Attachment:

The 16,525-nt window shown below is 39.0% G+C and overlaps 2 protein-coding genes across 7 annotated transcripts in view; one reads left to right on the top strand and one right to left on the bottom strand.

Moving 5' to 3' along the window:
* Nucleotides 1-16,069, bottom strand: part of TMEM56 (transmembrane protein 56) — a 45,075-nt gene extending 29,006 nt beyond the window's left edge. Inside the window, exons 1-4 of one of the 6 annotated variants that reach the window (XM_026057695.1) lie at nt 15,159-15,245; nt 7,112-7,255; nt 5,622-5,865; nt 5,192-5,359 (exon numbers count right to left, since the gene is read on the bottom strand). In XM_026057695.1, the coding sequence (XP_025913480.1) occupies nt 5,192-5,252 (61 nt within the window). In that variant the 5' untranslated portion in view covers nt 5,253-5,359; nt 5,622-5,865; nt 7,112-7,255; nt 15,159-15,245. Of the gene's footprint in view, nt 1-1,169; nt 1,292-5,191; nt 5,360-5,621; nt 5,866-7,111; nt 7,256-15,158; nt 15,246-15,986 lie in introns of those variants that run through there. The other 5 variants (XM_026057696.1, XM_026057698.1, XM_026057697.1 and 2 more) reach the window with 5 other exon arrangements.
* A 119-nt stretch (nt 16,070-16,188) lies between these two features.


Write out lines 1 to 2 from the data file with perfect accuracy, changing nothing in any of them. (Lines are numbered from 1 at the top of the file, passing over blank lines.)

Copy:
The 16,525-nt window shown below is 39.0% G+C and overlaps 2 protein-coding genes across 7 annotated transcripts in view; one reads left to right on the top strand and one right to left on the bottom strand.

Moving 5' to 3' along the window: